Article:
Canton and four other metro communities have more sources of pollution than anywhere else in the region, according to one Atlanta environmental advocacy group.
GreenLaw on Monday named its top five “environmental justice hotspots,” the areas where the correlation between race, poverty and pollution is strongest.
Canton was second on that list.
"The City of Canton reported continuous Clean Water Act violations at its plant between 2008-2011," David Deganian, the lead author of the report and an attorney at GreenLaw, wrote. "These include violations for fecal coliform, phosphorus, and nitrogen in levels exceeding permit limits, all of which negatively impact water quality. The city was fined $3,000 by Georgia’s EPD on July 26, 2011 for its Clean Water Act permit exceedances."
Officials with GreenLaw said Canton's "unprecedented growth"—a nearly 200 percent population shift from 2000 to 2010—placed increased demands on the area's wastewater treatment system.
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"Fifty-three pollution points were identified in this hotspot and 49 of these points represent violations of the City of Canton Water Pollution Control Plant’s Clean Water Act permit," Deganian wrote in the report.
The analysis found that the metro area's most polluted areas have large low-income and "linguistically isolated" communities or a high percentage of minorities, according to PBA 30, Atlanta's PBS station.
A 2-mile stretch of Fulton Industrial Boulevard connecting Fulton, Cobb and Douglas Counties is the region's top pollution hotspot, followed by Canton, the border that separates DeKalb and Gwinnett Counties, Atlanta's Grove Park neighborhood, and central Douglas County.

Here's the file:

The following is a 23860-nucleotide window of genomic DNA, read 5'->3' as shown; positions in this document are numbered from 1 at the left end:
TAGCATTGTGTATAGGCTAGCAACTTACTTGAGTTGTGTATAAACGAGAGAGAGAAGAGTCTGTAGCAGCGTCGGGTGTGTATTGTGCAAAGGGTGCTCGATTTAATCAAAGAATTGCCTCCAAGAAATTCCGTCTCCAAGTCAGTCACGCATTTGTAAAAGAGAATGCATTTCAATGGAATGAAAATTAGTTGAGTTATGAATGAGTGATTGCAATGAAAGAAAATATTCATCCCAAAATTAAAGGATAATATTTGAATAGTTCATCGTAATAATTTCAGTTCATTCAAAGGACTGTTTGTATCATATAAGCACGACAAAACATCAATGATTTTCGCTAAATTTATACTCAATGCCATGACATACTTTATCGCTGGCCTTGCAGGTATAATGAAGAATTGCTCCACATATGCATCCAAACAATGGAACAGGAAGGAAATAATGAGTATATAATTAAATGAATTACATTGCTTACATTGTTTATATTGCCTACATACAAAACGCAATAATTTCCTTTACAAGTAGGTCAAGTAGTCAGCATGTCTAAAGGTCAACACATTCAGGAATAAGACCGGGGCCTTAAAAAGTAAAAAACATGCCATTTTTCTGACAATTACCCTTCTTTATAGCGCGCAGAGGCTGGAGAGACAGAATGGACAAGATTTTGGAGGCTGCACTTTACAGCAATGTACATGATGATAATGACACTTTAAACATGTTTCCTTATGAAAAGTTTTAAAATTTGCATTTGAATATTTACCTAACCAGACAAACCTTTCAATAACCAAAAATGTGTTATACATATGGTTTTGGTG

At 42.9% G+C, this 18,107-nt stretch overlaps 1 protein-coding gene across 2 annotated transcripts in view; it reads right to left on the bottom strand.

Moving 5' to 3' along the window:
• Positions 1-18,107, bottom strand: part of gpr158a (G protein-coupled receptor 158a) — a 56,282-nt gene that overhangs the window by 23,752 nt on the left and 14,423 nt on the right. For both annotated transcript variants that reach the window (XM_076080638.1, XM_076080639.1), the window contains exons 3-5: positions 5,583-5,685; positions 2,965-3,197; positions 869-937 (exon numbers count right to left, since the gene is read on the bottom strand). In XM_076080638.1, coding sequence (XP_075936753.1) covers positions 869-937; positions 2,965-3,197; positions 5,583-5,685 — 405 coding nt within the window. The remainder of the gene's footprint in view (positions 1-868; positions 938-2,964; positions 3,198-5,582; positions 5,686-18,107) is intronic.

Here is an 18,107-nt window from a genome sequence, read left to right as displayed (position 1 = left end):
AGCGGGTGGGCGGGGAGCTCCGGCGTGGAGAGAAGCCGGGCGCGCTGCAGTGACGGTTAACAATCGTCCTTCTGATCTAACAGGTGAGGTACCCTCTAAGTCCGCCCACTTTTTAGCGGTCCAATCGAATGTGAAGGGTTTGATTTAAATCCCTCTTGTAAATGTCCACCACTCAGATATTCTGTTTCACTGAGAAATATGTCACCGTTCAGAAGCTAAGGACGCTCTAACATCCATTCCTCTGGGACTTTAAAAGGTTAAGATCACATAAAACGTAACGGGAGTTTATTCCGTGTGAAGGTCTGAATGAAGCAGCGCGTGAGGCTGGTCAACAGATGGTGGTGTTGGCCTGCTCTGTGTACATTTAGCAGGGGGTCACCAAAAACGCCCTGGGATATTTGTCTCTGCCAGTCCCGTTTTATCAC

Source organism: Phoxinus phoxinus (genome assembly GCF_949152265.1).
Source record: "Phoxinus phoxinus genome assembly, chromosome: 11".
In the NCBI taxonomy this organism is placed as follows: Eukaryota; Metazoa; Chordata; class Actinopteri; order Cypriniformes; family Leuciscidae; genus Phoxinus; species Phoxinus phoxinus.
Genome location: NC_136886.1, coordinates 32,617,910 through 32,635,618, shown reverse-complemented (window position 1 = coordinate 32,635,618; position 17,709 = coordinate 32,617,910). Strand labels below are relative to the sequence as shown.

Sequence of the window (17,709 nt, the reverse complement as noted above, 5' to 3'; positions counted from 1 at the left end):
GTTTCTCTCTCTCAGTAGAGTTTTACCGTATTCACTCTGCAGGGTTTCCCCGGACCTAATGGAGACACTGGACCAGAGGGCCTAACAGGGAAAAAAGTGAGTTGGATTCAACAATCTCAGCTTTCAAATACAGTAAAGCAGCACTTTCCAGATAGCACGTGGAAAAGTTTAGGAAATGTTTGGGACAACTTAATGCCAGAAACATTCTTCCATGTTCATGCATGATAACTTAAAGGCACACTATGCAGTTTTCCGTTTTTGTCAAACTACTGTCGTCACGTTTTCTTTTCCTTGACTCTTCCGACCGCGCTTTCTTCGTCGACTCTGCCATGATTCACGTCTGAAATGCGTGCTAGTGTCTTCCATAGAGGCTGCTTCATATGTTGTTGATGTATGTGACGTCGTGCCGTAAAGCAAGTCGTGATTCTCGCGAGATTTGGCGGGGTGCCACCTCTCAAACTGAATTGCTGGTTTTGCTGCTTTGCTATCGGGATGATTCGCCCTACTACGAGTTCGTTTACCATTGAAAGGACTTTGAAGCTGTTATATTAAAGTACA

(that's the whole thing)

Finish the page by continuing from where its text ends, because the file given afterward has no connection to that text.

"Little more than 20 percent of this block’s residents are minorities," Deganian said of Canton, "but its demographic score is in the upper quantile because high school graduation rates are 20 percent lower than the regional average, a quarter of all residents are living in poverty, and more than 20 percent of households are linguistically isolated."
Officials with GreenLaw said they hope Monday's report convinces lawmakers as well as other leaders to create policies and laws needed to curb toxics in vulnerable communities.
“Georgia has fallen behind,” GreenLaw executive director Justine Thompson said in a news release. “As states across the country strive to protect all of its citizens—regardless of race or economic status—from the health impacts of pollution, Georgia remains one of the only states in the nation with no mechanism to ensure equality in environmental decision-making.
“For Atlanta to remain a player in the global economy, we need to show the world that Atlanta takes care of the health and well-being of all of its residents.”
Along with the findings, GreenLaw unveiled a new website that allows people to type in an address and find out what pollution sources are in their communities.